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The last line of defence: Indigenous rights and Adaniís land deal

John Quiggin and colleagues write in The Conversation (19.6.17) that the proposed Carmichael coal mine requires a crucial native title agreement to build key infrastructure. But, the authors note, an Indigenous group is bringing legal action against Adani, which may create a 'fatal' roadblock to the project.

'The Wangan and Jagalingou Traditional Owners Family Council (W&J) is involved in a remarkable struggle to assert their Indigenous rights in opposition to the proposed Adani Carmichael coal mine. Despite the company’s board-level decision to proceed, the mine has not cleared all legal hurdles.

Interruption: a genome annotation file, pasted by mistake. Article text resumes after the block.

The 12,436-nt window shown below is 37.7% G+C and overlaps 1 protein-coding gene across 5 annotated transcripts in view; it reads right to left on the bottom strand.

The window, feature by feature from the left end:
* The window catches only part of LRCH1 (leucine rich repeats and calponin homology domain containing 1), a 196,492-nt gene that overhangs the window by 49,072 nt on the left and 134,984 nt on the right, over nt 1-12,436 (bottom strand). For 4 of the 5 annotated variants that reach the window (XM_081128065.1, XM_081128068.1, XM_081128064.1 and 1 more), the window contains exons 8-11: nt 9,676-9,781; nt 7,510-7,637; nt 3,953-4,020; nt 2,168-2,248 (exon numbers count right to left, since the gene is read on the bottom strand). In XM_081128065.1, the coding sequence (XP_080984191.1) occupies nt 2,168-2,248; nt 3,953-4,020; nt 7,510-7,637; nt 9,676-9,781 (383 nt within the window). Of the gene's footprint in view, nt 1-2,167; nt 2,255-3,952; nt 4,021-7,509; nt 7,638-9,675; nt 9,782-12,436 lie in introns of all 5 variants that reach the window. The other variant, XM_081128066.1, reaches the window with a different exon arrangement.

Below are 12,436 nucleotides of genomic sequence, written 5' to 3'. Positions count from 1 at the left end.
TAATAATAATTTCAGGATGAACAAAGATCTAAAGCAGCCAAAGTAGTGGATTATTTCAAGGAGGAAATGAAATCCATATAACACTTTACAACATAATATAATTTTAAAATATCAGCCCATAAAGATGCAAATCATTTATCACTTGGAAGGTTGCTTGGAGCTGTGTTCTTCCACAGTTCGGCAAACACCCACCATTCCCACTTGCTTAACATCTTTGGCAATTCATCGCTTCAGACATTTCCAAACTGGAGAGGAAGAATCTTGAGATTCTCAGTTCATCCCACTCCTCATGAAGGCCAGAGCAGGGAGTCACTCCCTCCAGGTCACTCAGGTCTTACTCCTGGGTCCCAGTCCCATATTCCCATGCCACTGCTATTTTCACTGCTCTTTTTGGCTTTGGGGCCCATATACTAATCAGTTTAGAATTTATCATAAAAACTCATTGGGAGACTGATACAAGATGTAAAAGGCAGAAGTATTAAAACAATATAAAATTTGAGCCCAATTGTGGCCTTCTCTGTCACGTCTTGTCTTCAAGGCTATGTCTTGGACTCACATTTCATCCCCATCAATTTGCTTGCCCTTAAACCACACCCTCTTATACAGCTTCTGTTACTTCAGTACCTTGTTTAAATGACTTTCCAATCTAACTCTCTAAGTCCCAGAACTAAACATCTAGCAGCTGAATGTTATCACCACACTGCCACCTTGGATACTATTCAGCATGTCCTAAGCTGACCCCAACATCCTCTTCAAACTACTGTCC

'W&J’s efforts – recognised globally as a leading Indigenous rights campaign – are challenging Australia’s native title system, and the notion that compliance with industrial projects is the pathway to development for Indigenous people.

'The W&J struggle has largely focused on contesting Adani’s efforts to secure an Indigenous Land Use Agreement (ILUA) – the consent of the traditional owners for the mine to proceed. The ILUA would let Adani undertake all works associated with the project, and secure a 2,750 hectare area for critical infrastructure related to mine operations, including an airstrip, workers village, and washing plant.

'While the National Native Title Tribunal authorised the Queensland Government to approve the mining leases for Adani in 2016 without the consent of the W&J, this is subject to ongoing legal challenge. Without an Ilua, there is no legal basis to build the infrastructure. In this scenario, the only option would be the compulsory acquisition of land by the state – an unprecedented move in the history of native title that would privilege mining interests above the wishes of traditional owners.'

 

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